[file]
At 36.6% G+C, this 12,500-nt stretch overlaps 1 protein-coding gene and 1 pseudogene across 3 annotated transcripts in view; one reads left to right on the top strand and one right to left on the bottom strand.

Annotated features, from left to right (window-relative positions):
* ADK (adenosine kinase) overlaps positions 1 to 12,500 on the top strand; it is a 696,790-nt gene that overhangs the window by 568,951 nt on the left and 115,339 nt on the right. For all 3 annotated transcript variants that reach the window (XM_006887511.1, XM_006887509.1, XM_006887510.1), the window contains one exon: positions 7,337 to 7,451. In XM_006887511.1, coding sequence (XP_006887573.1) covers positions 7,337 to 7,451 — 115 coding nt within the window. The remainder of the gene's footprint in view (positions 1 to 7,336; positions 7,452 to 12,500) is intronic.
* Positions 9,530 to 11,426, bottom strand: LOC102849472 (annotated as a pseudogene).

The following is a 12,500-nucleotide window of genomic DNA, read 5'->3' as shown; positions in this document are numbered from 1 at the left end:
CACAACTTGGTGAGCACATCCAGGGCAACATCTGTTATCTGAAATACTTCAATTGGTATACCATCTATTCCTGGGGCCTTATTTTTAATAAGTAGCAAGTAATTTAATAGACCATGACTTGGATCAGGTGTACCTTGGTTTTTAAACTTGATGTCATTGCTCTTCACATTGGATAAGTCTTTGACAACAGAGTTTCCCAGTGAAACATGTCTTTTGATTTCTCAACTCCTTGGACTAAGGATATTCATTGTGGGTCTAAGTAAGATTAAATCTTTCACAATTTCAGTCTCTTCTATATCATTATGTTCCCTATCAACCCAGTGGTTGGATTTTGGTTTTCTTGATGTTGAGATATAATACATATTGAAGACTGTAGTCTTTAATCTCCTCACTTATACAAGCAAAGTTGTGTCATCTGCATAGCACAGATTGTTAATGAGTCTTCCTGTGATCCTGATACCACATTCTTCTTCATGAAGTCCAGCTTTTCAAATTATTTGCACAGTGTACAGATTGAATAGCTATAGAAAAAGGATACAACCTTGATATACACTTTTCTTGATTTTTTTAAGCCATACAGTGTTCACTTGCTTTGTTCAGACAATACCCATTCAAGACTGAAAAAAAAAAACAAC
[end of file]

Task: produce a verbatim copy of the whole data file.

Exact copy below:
At 36.6% G+C, this 12,500-nt stretch overlaps 1 protein-coding gene and 1 pseudogene across 3 annotated transcripts in view; one reads left to right on the top strand and one right to left on the bottom strand.

Annotated features, from left to right (window-relative positions):
* ADK (adenosine kinase) overlaps positions 1 to 12,500 on the top strand; it is a 696,790-nt gene that overhangs the window by 568,951 nt on the left and 115,339 nt on the right. For all 3 annotated transcript variants that reach the window (XM_006887511.1, XM_006887509.1, XM_006887510.1), the window contains one exon: positions 7,337 to 7,451. In XM_006887511.1, coding sequence (XP_006887573.1) covers positions 7,337 to 7,451 — 115 coding nt within the window. The remainder of the gene's footprint in view (positions 1 to 7,336; positions 7,452 to 12,500) is intronic.
* Positions 9,530 to 11,426, bottom strand: LOC102849472 (annotated as a pseudogene).

The following is a 12,500-nucleotide window of genomic DNA, read 5'->3' as shown; positions in this document are numbered from 1 at the left end:
CACAACTTGGTGAGCACATCCAGGGCAACATCTGTTATCTGAAATACTTCAATTGGTATACCATCTATTCCTGGGGCCTTATTTTTAATAAGTAGCAAGTAATTTAATAGACCATGACTTGGATCAGGTGTACCTTGGTTTTTAAACTTGATGTCATTGCTCTTCACATTGGATAAGTCTTTGACAACAGAGTTTCCCAGTGAAACATGTCTTTTGATTTCTCAACTCCTTGGACTAAGGATATTCATTGTGGGTCTAAGTAAGATTAAATCTTTCACAATTTCAGTCTCTTCTATATCATTATGTTCCCTATCAACCCAGTGGTTGGATTTTGGTTTTCTTGATGTTGAGATATAATACATATTGAAGACTGTAGTCTTTAATCTCCTCACTTATACAAGCAAAGTTGTGTCATCTGCATAGCACAGATTGTTAATGAGTCTTCCTGTGATCCTGATACCACATTCTTCTTCATGAAGTCCAGCTTTTCAAATTATTTGCACAGTGTACAGATTGAATAGCTATAGAAAAAGGATACAACCTTGATATACACTTTTCTTGATTTTTTTAAGCCATACAGTGTTCACTTGCTTTGTTCAGACAATACCCATTCAAGACTGAAAAAAAAAAACAAC